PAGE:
Facing a national supply shortage, the entire blood collection industry is calling for donors
As the coronavirus crisis intensifies, headlines about the closure of stores and restaurants and cancellations of concerts and movies grow exponentially. But did you know that nearly 2,700 Red Cross blood drives have been cancelled in the U.S. due to the coronavirus, too? And as concern over the novel coronavirus pandemic continues to grow, it stands to reason more blood drives are in danger of falling through.
Accordingly, we’re now in a precarious situation — the Red Cross is distributing blood faster than it is coming in. As such, the nation is now facing a “severe blood shortage” and the organization is issuing desperate pleas for healthy donors. In fact, joining forces in an effort to mobilize donors is the entire blood collection industry: America’s Blood Centers, Armed Services Blood Program, The U.S. Food and Drug Administration Center, The U.S Department of Health and Human Services and, naturally, the Red Cross.
Their message? The blood banks need to be re-supplied soon, so they need healthy donors to show up and help.
“This is an unprecedented situation,” Chris Hrouda, president of Red Cross Blood Services, underscored in a recent release from the organization. “We are doing everything we can to prevent a shortage. We are very concerned that fewer eligible donors will be able to give, making it extremely difficult for our inventory to recover if we get to shortage levels.”
Red Cross spokesperson Jodi Sheedy tells Scary Mommy that as blood drives are cancelled, Red Cross locations are stepping up. “Workplaces, college campuses and schools are canceling their blood drives as these locations temporarily close and more people are being told to work remotely and practice social distancing. As a result of these drive cancellations, during this coronavirus outbreak there may be fewer locations where individuals can give. The Red Cross extending hours and adding appointment slots at our Red Cross donation centers, as well as expanding capacity at many community blood drives across the country over the next few weeks to ensure ample opportunities for donors to give,” she explains.
Sheedy says no particular type is needed more than any other — and the need is urgent. “This blood shortage could impact patients who need surgery, victims of car accidents and other emergencies, or patients suffering from cancer,” she says. Sheedy reminds us that blood donors can give every 56 days with eligibility requirements listed on their website. “If you are healthy and feeling well, please make an appointment to donate as soon as possible by using the Red Cross Blood Donor App, visiting RedCrossBlood.org or calling 1-800-RED CROSS (1-800-733-2767),” she shares.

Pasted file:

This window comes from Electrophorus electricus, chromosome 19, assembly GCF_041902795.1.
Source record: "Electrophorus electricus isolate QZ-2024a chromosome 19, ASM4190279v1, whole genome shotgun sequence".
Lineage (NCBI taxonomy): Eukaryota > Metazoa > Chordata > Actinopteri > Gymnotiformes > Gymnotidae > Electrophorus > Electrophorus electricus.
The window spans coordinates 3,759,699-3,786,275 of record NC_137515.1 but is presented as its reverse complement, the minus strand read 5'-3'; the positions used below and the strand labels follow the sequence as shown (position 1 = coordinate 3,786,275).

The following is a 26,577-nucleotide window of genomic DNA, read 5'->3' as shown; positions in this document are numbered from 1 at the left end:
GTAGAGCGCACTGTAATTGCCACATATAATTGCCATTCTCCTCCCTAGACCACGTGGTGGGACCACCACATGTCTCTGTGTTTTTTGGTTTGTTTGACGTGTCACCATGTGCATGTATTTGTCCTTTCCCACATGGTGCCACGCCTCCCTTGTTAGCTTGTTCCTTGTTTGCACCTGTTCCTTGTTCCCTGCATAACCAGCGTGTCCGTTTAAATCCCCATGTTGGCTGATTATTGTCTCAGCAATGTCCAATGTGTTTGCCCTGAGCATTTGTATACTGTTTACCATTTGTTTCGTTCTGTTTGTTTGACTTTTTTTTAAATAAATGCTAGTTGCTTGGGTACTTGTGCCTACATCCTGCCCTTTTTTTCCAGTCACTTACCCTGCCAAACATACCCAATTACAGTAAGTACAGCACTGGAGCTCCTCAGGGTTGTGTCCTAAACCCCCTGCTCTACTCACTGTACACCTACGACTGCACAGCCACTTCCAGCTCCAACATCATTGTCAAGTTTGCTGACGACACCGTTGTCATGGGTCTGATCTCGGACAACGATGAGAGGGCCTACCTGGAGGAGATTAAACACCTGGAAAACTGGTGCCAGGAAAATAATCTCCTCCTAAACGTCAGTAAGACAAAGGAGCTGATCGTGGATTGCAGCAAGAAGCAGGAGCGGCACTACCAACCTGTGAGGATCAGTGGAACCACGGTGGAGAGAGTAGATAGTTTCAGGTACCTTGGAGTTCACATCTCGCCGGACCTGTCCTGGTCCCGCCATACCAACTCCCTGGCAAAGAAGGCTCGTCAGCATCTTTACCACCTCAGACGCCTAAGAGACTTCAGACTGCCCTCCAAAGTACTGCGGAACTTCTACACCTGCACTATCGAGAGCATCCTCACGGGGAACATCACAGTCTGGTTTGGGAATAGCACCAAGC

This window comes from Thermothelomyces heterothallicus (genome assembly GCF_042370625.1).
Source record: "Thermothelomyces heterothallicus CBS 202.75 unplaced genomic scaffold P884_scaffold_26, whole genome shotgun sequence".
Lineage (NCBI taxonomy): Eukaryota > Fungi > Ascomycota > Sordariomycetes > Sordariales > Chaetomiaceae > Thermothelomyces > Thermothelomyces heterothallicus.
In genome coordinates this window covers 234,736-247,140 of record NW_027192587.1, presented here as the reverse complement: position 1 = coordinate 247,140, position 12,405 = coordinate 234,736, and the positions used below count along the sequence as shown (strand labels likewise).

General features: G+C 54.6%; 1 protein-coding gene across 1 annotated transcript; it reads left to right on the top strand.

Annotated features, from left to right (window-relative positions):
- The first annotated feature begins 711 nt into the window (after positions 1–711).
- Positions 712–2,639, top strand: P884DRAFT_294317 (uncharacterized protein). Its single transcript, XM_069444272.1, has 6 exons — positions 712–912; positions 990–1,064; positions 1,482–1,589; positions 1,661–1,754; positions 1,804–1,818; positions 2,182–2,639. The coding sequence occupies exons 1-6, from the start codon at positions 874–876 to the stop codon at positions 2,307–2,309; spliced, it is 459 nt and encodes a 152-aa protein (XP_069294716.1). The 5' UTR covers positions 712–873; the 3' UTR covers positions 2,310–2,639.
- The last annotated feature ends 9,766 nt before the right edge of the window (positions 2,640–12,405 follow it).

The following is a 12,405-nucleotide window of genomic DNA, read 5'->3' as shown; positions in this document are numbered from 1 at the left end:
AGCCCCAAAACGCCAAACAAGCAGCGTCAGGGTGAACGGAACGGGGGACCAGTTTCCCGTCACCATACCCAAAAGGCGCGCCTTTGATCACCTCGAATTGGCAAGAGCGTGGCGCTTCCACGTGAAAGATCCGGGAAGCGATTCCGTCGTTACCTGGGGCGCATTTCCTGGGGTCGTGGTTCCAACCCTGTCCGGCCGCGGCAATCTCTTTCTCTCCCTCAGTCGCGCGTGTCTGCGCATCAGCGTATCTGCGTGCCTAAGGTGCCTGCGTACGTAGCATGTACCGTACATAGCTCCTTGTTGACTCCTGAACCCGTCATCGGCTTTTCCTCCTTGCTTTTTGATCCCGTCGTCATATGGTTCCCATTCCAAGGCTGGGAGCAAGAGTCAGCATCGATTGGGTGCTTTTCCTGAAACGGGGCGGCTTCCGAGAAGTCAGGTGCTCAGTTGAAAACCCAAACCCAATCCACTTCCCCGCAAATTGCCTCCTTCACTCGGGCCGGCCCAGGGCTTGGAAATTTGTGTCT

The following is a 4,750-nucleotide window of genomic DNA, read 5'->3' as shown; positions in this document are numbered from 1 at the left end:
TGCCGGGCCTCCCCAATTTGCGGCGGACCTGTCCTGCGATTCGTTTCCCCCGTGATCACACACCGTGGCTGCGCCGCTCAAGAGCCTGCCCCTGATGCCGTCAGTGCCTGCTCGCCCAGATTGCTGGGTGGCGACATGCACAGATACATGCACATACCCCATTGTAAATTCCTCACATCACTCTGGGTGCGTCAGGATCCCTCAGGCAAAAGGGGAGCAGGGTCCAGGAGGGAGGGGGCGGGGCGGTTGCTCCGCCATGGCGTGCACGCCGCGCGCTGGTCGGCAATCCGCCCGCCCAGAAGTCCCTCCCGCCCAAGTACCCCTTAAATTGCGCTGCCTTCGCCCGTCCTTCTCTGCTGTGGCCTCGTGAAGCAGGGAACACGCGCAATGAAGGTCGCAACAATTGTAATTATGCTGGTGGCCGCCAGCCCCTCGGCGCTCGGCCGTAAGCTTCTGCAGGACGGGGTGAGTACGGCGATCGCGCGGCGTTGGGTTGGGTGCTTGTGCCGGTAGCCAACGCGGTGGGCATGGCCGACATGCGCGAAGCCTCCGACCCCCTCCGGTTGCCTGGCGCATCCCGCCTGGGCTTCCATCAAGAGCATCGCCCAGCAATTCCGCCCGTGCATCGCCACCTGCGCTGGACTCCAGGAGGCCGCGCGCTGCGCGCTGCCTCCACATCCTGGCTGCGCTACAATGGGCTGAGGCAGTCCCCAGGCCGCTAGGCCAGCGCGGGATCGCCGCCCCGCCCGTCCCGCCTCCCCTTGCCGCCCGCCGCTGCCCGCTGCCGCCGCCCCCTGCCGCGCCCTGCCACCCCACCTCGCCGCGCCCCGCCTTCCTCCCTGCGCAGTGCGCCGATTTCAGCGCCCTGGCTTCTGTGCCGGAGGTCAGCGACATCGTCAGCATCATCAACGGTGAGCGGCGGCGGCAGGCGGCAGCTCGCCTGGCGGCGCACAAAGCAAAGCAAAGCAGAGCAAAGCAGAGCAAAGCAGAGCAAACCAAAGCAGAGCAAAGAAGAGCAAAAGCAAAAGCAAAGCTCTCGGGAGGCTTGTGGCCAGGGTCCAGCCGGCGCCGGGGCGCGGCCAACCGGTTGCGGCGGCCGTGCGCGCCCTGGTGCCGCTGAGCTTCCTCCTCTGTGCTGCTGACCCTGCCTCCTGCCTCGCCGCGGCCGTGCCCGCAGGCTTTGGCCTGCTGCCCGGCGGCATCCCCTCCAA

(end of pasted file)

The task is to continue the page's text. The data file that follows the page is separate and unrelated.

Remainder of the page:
Unfortunately, the coronavirus pandemic comes on the heels of a particularly tough cold and flu season that had already impacted the nation’s ability to maintain its blood supply. This situation could easily become a much bigger problem as the novel coronavirus continues to spread — ruling many once-eligible donors out in the process.
“We’re asking the American people to help keep the blood supply stable during this challenging time. As communities across the country prepare for this public health emergency, it’s critical that plans include a readily available blood supply for hospital patients,” Hrouda said. “As fears of the coronavirus rise, low donor participation could harm blood availability at hospitals, and the last thing a patient should worry about is whether lifesaving blood will be on the shelf when they need it most.”
If you’re worried about the risks of breaking self-isolation to donate, well, don’t be. The Red Cross is taking every precaution to ensure the safety of donors during the donation process and at blood drives. Also, there’s no evidence that the coronavirus is transmittable by blood.
The Red Cross is implementing extra precautions for donors and staff during the coronavirus pandemic:
- Checking the temperature of staff and donors before entering a drive to make sure they are healthy;
- Providing hand sanitizer for use before entering the drive, as well as throughout the donation process;
- 10 Spacing beds, where possible, to follow social distancing practices between blood donors; and Increasing enhanced disinfecting of surfaces and equipment.
- These mitigation measures will help ensure staff and donor safety in reducing contact with those who may potentially have this, or any, respiratory infection.
Even so, the same general blood donation practices regarding health and safety apply. If you have the coronavirus or have recently traveled to an area with known outbreaks, you should postpone donating. The same applies to people who’ve had “contact with a person who has or is suspected to have the virus.”
You can find the full eligibility requirements at RedCrossBlood.org. To make an appointment (let’s do this, healthy humans!), you can use the Red Cross Blood Donor App or call 1-800-RED-CROSS (1-800-733-2767). Type O and platelet donations are especially needed right now.
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